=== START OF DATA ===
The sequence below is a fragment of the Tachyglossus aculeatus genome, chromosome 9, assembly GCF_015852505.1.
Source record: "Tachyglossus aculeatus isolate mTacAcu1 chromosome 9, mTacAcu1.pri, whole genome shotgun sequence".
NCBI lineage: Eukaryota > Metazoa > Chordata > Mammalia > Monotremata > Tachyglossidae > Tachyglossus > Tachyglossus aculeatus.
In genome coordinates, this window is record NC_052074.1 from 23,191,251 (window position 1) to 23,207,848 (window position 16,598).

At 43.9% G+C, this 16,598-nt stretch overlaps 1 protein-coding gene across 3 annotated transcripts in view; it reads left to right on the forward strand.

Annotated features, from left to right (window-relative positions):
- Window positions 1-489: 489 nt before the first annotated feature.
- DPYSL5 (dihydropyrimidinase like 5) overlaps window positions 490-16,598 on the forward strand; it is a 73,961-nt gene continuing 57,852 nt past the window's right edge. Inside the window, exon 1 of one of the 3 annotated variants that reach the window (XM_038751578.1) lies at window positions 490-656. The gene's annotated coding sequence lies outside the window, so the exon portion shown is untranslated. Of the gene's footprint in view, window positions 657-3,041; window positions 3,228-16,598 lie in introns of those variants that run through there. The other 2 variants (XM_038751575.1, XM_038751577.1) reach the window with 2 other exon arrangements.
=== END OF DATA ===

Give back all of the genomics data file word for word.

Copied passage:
The sequence below is a fragment of the Tachyglossus aculeatus genome, chromosome 9, assembly GCF_015852505.1.
Source record: "Tachyglossus aculeatus isolate mTacAcu1 chromosome 9, mTacAcu1.pri, whole genome shotgun sequence".
NCBI lineage: Eukaryota > Metazoa > Chordata > Mammalia > Monotremata > Tachyglossidae > Tachyglossus > Tachyglossus aculeatus.
In genome coordinates, this window is record NC_052074.1 from 23,191,251 (window position 1) to 23,207,848 (window position 16,598).

At 43.9% G+C, this 16,598-nt stretch overlaps 1 protein-coding gene across 3 annotated transcripts in view; it reads left to right on the forward strand.

Annotated features, from left to right (window-relative positions):
- Window positions 1-489: 489 nt before the first annotated feature.
- DPYSL5 (dihydropyrimidinase like 5) overlaps window positions 490-16,598 on the forward strand; it is a 73,961-nt gene continuing 57,852 nt past the window's right edge. Inside the window, exon 1 of one of the 3 annotated variants that reach the window (XM_038751578.1) lies at window positions 490-656. The gene's annotated coding sequence lies outside the window, so the exon portion shown is untranslated. Of the gene's footprint in view, window positions 657-3,041; window positions 3,228-16,598 lie in introns of those variants that run through there. The other 2 variants (XM_038751575.1, XM_038751577.1) reach the window with 2 other exon arrangements.